Volume 3 Supplement 1

Current and Future Applications of Focused Ultrasound 2014. 4th International Symposium: abstracts

Open Access

Harmonic motion imaging for pancreatic tumor detection and high-intensity focused ultrasound ablation monitoring

  • Hong Chen1,
  • Thomas Payen1,
  • Yang Han1,
  • Carmine Palermo1,
  • Kenneth Olive1 and
  • Elisa Konofagou1
Journal of Therapeutic Ultrasound20153(Suppl 1):O81

DOI: 10.1186/2050-5736-3-S1-O81

Published: 30 June 2015


Harmonic motion imaging (HMI) is a radiation force-based elasticity imaging technique that estimates tissue harmonic displacements induced by an oscillatory ultrasonic radiation force to assess tissue stiffness. The objective of this study was to evaluate the feasibility of applying HMI on pancreatic tumor detection and high-intensity focused ultrasound (HIFU) treatment monitoring.


A transgenic mouse model of pancreatic cancer (KPC) as well as wild-type mice were used in this study. The HMI system consisted of a focused ultrasound transducer (FUS), which generated oscillatory radiation force that then induced harmonic tissue motion at 50 Hz at the focus, and a diagnostic ultrasound transducer, which detected the axial tissue displacement within the targeted region using 1D cross-correlation of acquired radiofrequency signals. For pancreatic tumor detection, HMI displacement maps were generated for pancreatic tumors in transgenic mice and healthy pancreases of wild-type mice. For pancreatic tumor ablation monitoring, FUS was used to induce thermal ablation and tissue motion at the same time, allowing HMI monitoring without interrupting tumor ablation. HMI images were acquired at 3-s intervals to monitor changes in tissue stiffness during ablation. All pancreases were excised immediately after sonication for histological evaluation, including hematoxylin and eosin (H&E) staining, cleaved caspace-3 antibody staining, and trichrome staining.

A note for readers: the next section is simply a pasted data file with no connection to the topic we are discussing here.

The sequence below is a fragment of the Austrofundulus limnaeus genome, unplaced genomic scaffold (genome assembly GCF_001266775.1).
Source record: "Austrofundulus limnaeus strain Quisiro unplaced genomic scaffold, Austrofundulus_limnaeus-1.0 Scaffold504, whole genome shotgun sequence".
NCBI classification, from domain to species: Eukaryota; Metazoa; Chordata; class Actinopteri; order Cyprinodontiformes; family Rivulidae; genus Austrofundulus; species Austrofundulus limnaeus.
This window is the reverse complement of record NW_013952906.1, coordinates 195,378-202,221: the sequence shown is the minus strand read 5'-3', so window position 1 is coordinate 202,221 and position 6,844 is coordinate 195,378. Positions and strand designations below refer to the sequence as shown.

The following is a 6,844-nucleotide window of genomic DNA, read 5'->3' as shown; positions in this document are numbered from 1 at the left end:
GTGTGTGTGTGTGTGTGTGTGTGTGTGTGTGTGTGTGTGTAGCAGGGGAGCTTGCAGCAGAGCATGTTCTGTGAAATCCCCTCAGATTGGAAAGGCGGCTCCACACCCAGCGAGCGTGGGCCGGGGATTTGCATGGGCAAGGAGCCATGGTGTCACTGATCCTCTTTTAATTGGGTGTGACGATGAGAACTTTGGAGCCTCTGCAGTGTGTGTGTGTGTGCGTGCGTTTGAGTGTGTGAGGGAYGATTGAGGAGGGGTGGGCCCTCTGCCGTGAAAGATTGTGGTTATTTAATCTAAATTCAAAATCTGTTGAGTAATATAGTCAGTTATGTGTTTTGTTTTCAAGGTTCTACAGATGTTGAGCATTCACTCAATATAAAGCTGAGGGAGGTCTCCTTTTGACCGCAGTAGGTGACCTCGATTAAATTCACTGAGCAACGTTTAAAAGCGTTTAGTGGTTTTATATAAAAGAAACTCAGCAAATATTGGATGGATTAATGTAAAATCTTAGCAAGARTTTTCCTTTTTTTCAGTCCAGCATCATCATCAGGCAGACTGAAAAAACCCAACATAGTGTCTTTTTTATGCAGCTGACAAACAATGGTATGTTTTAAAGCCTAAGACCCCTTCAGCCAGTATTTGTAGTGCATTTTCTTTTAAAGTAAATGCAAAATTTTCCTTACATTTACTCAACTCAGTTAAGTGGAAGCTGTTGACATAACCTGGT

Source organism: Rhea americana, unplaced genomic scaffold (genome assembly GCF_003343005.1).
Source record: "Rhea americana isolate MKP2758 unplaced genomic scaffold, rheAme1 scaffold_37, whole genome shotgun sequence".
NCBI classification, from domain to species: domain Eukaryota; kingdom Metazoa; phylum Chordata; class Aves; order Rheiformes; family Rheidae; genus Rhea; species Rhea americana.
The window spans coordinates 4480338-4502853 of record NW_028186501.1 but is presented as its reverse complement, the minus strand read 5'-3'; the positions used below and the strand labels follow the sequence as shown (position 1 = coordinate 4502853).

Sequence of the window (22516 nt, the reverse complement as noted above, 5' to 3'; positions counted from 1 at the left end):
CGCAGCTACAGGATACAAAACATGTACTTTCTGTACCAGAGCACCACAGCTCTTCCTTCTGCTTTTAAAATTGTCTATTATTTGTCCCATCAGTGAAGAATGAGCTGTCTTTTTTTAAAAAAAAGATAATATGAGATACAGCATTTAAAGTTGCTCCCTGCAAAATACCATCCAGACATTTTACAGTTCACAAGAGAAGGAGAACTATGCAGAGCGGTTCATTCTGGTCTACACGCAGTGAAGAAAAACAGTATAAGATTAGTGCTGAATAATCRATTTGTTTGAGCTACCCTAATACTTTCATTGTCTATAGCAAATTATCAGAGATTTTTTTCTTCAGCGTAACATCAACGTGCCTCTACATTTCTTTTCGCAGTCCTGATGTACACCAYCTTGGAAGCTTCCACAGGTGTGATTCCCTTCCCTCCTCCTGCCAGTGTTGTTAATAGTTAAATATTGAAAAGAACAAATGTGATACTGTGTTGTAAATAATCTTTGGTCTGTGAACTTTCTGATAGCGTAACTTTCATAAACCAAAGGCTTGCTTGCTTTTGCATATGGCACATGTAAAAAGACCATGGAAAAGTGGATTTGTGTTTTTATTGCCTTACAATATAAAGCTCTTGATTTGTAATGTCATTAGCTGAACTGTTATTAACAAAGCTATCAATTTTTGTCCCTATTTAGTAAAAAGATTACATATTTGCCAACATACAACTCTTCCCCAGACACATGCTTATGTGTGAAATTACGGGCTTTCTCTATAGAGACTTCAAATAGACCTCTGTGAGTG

Results and conclusions

The obtained HMI displacement maps showed a high contrast between normal and malignant tissues (with an average lesion-to-normal displacement ratio of 2.4). HMI monitoring of the HIFU ablation depicted consistent pancreatic stiffening with a mean HMI displacement reduction rate of 25% after 2 min ablation, and the formation of thermal lesions was confirmed by the histological analysis. H&E staining confirmed accurate targeting of the pancreatic tumor. Cleaved caspace-3 antibody staining confirmed apoptosis induced by HIFU ablation. Trichrome staining revealed the damaging effects of HIFU on the stromal matrix. This study demonstrated thus for the first time the feasibility of HMI in pancreatic tumor detection and HIFU ablation monitoring. It was also the first application of a radiation-force based technique for HIFU ablation monitoring of an abdominal organ.
Figure 1

(a) Illustration of the experimental setup. (b) Picture of the 1D HMI transducers. (c) Picture of the 2D HMI transducers.

Figure 2

HMI displacement maps of normal pancreas and pancreas tumor. The corresponding Vevo B-mode images obtained at the same scanning plane are shown in (c) and (d), respectively. Pancreas locations were confirmed with biopsy shown in (e) and (f).

Figure 3

HMI displacement image at different HIFU treatment time point (b-f). The corresponding B-mode image obtained before HIFU ablation is shown in (a). (g) Mean and standard deviation of HMI displacements within the focal region (square in (a)) over time.

Figure 4

H&E staining images of the pancreatic tumor after HIFU ablation.


Acknowledgements (Funding)

The work was supported by the National Institutes of Health (R01EB014496) and a grant from the Lustgarten Foundation for Pancreatic Cancer Research.

Authors’ Affiliations

Columbia University


© Chen et al; licensee BioMed Central Ltd. 2015

This article is published under license to BioMed Central Ltd. This is an Open Access article distributed under the terms of the Creative Commons Attribution License (http://creativecommons.org/licenses/by/4.0), which permits unrestricted use, distribution, and reproduction in any medium, provided the original work is properly cited. The Creative Commons Public Domain Dedication waiver (http://creativecommons.org/publicdomain/zero/1.0/) applies to the data made available in this article, unless otherwise stated.